International credit rating agency, Standards and Poors (S&P), has lowered its long-term foreign and local currency sovereign ratings on Barbados to B- from B.The global ratings agency says the outlook for the island is negative.
In a statement on Friday, S&P said over the last several years, the government’s financial profile has been eroded “because of persistently high fiscal deficits, reflecting both budget slippage and unbudgeted spending.
“The agency noted that the central bank continues to finance the government “Which we consider at odds with its goal to defend Barbados’ long standing currency peg with the US dollars” the report added that the “deficits, coupled with current account deficits not fully financed by foreign direct investment (FDI), have increased the country’s external vulnerabilities”.
However S&P said while economic growth should pick up during the next two to three years, there is “lacklustre private-sector confidence, continued delays in several tourism projects and potential spill over from Brexit” and this should keep growth moderate.
“We expect per capita GDP growth to be around 1 per cent in the next two years, comparatively low for a country at its level of income. The country’s per capita income, projected to be almost US$16,000 in 2016, is higher than that of most of its rating peers. That said, Barbados’ economy and the sovereign credit rating benefit from a low level of perceived corruption and a generally stronger political system and institutions than most of the sovereign’s peers in the ‘B’ rating category.”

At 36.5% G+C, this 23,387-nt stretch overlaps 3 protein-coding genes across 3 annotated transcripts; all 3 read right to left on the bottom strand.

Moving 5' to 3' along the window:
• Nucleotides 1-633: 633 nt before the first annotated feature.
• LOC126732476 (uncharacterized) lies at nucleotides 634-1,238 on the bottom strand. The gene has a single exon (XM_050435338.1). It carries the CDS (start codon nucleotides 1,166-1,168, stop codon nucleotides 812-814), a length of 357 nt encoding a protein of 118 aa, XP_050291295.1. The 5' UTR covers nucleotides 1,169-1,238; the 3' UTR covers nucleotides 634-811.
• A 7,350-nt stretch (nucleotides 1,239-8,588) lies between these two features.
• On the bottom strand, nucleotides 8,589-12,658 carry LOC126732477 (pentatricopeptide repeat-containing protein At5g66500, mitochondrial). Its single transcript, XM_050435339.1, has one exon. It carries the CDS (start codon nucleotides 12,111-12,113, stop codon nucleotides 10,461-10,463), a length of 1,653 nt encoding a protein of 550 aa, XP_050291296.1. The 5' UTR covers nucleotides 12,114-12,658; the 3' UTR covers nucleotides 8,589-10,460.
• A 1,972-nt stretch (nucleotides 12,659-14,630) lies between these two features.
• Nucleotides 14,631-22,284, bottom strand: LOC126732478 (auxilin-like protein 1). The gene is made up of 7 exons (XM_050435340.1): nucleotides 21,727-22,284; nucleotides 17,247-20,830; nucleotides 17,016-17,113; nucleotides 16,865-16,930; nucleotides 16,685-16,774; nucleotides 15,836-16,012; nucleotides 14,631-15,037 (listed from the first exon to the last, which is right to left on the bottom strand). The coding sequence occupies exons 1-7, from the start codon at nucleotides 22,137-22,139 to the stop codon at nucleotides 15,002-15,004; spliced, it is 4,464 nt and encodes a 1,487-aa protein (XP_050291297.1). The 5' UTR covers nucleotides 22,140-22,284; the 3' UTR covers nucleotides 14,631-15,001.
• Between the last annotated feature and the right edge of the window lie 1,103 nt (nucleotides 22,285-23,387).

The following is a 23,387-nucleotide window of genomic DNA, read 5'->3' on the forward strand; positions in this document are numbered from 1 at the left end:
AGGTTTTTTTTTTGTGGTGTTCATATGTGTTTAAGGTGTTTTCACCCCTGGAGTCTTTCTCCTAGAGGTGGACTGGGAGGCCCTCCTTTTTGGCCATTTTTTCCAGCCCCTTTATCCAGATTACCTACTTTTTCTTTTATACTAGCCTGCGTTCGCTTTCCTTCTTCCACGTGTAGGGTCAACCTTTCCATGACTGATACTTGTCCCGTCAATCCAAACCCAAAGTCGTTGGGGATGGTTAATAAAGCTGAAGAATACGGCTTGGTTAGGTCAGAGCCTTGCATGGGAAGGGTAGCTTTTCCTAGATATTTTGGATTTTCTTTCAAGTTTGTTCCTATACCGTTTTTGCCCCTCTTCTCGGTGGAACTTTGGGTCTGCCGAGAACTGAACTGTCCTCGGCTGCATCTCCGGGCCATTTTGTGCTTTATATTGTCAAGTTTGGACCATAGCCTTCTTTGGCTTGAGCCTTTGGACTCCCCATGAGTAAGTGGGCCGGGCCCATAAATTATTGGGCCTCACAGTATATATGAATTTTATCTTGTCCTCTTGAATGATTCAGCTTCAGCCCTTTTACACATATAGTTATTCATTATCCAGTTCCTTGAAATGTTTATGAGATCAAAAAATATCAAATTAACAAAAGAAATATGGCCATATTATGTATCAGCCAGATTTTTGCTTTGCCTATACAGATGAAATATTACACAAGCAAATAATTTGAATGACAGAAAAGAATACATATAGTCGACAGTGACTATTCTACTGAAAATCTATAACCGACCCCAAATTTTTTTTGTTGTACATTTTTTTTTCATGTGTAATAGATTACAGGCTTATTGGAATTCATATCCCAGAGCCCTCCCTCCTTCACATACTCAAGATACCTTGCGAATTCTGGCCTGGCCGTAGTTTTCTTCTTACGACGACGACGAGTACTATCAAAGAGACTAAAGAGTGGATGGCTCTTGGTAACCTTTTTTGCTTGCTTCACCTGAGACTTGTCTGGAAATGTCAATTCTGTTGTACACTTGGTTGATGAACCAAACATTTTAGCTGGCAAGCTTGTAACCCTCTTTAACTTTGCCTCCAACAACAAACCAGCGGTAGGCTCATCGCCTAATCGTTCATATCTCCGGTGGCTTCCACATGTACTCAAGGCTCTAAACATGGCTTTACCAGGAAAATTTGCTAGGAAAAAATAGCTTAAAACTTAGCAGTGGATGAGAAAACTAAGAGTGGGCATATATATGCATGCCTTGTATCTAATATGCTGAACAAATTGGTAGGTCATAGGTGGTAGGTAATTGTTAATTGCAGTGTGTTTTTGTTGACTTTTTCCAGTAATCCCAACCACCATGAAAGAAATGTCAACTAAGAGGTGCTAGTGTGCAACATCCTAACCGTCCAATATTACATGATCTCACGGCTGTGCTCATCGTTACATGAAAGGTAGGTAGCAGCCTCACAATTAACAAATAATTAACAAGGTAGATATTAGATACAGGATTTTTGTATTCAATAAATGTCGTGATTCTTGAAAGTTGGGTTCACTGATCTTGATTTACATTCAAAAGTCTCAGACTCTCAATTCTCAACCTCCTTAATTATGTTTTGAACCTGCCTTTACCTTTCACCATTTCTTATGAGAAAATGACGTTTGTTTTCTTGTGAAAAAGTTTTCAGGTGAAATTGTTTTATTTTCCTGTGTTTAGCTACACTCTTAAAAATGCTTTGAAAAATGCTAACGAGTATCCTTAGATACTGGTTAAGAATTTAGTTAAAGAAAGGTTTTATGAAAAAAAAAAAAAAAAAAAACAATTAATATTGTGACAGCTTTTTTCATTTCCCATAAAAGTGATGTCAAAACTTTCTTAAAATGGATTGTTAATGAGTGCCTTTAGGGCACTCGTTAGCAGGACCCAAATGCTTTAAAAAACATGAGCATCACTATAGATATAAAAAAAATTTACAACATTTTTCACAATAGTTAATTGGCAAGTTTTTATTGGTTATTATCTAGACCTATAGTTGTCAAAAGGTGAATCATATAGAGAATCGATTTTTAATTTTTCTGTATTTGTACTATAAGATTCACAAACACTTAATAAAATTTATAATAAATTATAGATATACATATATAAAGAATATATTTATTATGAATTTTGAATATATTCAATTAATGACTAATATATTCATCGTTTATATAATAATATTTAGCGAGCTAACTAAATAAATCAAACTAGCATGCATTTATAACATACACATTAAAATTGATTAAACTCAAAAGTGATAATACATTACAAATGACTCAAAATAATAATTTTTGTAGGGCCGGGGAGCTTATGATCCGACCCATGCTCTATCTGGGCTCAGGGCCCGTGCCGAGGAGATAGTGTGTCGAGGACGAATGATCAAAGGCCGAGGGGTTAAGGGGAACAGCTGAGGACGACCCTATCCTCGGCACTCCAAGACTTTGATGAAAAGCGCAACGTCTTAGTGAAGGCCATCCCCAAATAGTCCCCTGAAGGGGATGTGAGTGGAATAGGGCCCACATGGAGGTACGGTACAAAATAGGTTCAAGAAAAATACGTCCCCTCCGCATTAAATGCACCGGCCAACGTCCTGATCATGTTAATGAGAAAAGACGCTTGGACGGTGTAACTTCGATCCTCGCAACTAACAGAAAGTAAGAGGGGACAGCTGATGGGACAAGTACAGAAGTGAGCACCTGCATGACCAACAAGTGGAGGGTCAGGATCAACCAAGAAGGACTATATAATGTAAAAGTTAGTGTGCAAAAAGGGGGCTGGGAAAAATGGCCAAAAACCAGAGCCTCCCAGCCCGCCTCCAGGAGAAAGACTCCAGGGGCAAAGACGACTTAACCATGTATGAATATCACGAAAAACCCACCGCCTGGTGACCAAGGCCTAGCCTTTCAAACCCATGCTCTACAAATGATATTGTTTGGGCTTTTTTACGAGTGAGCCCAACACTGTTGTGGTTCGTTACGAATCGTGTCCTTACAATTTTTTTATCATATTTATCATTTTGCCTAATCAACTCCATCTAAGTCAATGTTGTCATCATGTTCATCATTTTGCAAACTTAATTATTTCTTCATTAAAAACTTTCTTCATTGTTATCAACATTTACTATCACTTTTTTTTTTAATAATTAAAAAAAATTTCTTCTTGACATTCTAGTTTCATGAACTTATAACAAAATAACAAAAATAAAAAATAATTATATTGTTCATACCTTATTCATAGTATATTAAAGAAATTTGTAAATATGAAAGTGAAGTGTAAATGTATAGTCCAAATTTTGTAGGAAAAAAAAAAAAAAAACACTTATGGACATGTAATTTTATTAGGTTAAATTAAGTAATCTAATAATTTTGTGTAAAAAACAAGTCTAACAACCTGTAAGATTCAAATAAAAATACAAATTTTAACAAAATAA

Concerning the level of debt, S&P said this is a “key credit constraint, particularly given Barbados’ narrow, open economy (which depends highly on tourism) and fixed exchange rate regime” adding that the government continues to run arrears, which the International Monetary Fund estimates at 5.9% of GDP last fiscal year, up from the 4.3 per cent the year before.
The agency says it expects continued low commodity prices over the next two to three years and some pickup in tourism arrivals, especially from the United State.
S&P said that with GDP per capital at US$16,000, Barbados is still one of the richest countries in the Caribbean, however, growth has been below that of peers with a similar level of economic development, and the economy is very dependent on tourism.
“These factors weigh on the strength of the economy. There have been anecdotal signs of some pickup in growth–as tourism has improved–and we expect real GDP to post small but consistent gains during 2016-2018.”
S&P concluded that the negative outlook for the island reflects the potential for a downgrade if the government fails to make additional progress in lowering its high fiscal deficit, if growth resulting from key investment projects fails to materialize, or if external pressures worsen because of persistent and large CADs.
“This scenario would likely lead to a further deterioration in the availability of financing for large fiscal deficits during the next 12-18 months. We could revise the outlook to stable within the next 12-18 months if the government succeeds in stemming further slippage in its fiscal accounts , be it from implementation of fiscal measures or a stronger-than-expected rebound in growth, improves its access to financing, especially from private creditors locally and globally, and stabilises the country’s external vulnerabilities,” the agency said.